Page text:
Many organizations around the world were victims of malicious “WannaCrypt” software last week. Seeing businesses and individuals affected by cyber attacks like this is painful. This unprecedented malware has infected about 57,000 computers in more than 150 countries by the end of the day on Friday. While the spread of this terrifying ransomware was slowed on Saturday, it hardly stopped. As of Monday, more than 200,000 systems around the globe are believed to have been infected.

First of all, let’s clarify exactly what WannaCrypt is. WannaCrypt Ransomware, also known by the names WannaCry or Wcrypt is a ransomware which targets Windows operating systems.

WannaCry is so far the most severe malware attack in 2017, and the spread of this troubling ransomware is far from over.

This malware is a type of Trojan virus. The virus holds the infected computer as hostage and demands that the victim pay a ransom amount in order to regain access to the files on his or her system.

RansomWare like WannaCry works by encrypting all of the files on a user’s computer. Then, the software demands a ransom to be paid in order to have the files decrypted. In the case of WannaCry specifically, the software demands that the victim pays a ransom of $300 in bit coins at the time of infection. If the user doesn’t pay the ransom without three days, the amount doubles to $600. After seven days without payment, WannaCry will erase all of the encrypted files and all data will be lost.


Here are a few things for your reference:

  • If you are using Win Vista, 7, 8.1 & 10: Those who have Windows Security Update enabled are protected against attacks on this vulnerability.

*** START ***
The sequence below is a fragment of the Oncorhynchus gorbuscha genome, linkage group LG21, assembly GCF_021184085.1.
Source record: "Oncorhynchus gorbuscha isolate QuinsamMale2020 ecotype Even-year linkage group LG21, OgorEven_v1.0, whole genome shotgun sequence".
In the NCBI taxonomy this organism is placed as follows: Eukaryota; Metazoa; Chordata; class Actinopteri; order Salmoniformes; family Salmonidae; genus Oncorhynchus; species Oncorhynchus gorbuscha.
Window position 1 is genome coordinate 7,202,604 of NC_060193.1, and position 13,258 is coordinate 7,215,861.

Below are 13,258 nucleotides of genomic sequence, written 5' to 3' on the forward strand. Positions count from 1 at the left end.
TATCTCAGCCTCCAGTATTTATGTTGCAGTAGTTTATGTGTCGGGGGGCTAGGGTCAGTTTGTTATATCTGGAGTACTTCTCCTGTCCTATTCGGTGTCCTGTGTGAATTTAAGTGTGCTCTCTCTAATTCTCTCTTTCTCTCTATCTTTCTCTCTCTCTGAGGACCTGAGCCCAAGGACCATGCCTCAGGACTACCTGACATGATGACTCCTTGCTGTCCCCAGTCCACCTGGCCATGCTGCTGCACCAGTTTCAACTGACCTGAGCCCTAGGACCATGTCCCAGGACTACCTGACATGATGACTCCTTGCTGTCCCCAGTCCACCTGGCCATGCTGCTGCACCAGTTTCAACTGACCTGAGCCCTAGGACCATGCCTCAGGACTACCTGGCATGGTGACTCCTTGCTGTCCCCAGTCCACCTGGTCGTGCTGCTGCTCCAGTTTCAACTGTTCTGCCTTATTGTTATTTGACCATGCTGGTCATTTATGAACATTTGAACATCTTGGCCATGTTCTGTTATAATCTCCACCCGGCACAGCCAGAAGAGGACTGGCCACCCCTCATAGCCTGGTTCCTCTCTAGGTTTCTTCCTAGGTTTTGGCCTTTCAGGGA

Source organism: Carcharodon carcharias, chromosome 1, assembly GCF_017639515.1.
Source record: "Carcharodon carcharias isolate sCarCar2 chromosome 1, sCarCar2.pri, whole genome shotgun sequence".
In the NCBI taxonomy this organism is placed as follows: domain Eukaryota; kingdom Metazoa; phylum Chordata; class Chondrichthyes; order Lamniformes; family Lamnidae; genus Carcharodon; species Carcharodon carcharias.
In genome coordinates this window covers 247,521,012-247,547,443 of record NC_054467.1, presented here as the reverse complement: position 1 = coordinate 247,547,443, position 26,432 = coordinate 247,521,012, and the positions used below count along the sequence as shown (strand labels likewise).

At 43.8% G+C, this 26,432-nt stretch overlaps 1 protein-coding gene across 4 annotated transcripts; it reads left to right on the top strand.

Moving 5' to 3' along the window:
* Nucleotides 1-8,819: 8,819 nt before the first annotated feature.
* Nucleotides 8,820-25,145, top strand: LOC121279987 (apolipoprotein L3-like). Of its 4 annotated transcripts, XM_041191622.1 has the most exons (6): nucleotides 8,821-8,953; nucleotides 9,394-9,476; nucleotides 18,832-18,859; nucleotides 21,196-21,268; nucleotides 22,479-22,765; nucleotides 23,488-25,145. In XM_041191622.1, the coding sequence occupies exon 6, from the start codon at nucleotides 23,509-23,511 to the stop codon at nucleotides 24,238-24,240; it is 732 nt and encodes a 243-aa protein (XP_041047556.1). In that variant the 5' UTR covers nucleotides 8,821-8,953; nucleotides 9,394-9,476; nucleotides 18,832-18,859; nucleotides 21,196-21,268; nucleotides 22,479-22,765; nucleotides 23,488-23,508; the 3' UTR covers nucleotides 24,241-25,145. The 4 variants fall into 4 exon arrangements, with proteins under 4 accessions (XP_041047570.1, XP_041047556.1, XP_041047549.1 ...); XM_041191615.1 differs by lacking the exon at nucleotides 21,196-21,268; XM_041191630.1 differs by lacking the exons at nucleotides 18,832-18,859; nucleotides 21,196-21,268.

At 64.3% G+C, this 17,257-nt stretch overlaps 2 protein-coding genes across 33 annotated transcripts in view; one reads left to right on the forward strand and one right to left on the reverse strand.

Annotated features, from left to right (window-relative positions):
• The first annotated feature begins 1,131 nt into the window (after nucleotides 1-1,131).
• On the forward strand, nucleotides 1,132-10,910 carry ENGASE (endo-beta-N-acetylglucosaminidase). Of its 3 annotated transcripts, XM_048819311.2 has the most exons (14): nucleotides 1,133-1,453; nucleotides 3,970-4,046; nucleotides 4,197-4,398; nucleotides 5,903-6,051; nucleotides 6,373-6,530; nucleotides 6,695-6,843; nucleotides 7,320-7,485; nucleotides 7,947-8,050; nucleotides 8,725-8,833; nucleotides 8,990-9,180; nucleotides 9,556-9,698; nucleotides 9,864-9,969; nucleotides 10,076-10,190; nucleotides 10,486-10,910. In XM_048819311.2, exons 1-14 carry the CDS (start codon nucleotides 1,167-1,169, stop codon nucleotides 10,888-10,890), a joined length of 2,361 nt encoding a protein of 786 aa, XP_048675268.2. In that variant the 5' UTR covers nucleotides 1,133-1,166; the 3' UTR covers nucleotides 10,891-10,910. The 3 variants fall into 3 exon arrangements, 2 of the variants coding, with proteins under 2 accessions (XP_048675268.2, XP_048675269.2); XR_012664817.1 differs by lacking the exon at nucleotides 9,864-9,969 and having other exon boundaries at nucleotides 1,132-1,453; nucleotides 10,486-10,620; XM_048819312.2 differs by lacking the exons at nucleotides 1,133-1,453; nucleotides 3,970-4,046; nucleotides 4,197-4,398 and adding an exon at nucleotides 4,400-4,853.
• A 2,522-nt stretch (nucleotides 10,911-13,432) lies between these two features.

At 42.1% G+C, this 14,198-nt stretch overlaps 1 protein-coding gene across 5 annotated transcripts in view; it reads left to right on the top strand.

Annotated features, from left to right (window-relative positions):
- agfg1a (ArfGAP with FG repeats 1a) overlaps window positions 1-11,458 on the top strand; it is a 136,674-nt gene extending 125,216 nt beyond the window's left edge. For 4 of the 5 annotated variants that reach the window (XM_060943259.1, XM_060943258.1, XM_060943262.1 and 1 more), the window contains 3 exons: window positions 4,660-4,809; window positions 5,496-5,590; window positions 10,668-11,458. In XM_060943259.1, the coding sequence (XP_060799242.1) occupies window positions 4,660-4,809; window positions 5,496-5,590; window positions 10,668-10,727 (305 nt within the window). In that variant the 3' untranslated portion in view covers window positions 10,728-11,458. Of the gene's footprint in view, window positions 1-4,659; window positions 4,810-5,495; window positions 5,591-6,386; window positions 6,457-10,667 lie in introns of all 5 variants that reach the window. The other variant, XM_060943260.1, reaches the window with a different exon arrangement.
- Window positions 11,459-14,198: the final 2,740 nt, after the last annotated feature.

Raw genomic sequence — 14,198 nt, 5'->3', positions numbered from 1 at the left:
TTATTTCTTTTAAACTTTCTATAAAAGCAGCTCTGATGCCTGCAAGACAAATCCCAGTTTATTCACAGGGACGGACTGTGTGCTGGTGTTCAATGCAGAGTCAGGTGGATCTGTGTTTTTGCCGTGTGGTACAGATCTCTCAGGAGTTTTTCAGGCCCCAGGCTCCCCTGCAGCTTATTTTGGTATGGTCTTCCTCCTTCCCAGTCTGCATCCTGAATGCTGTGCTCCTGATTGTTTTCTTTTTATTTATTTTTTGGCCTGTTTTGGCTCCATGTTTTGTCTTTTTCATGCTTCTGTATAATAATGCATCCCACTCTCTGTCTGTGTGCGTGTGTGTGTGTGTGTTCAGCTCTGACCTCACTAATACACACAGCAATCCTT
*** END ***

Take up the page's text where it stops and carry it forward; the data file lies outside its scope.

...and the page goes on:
For those organizations who have not yet applied the security update can immediately deploy Microsoft Security Bulletin MS17-010.
  • Activate Windows Defender: For users, using Windows Defender, an update was released which detects this threat as Ransom:Win32/WannaCrypt. As an additional “defense-in-depth” measure, keep up-to-date anti-malware software installed on your machines. Users running anti-malware software from any number of security companies can confirm with their provider whether they are protected and secured.
  • If using older version of Windows: Users running versions of Windows that no longer receive mainstream support may not have received the above mentioned Security Update released in March, those users can use the Security Update for platforms in custom support of Microsoft. Windows XP, Windows 8 and Windows Server 2003 Security Updates are broadly available for download.
  • Additional Steps to consider: This attack type may evolve over time, so any additional defense-in-depth strategies will provide additional protections. (For example, to further protect against SMBv1 attacks, users should consider blocking legacy protocols on their networks).

More information on the malware is available from the Microsoft Malware Protection Center through the Windows Security blog. The link for the same is given below-

Author- Simpi Nath

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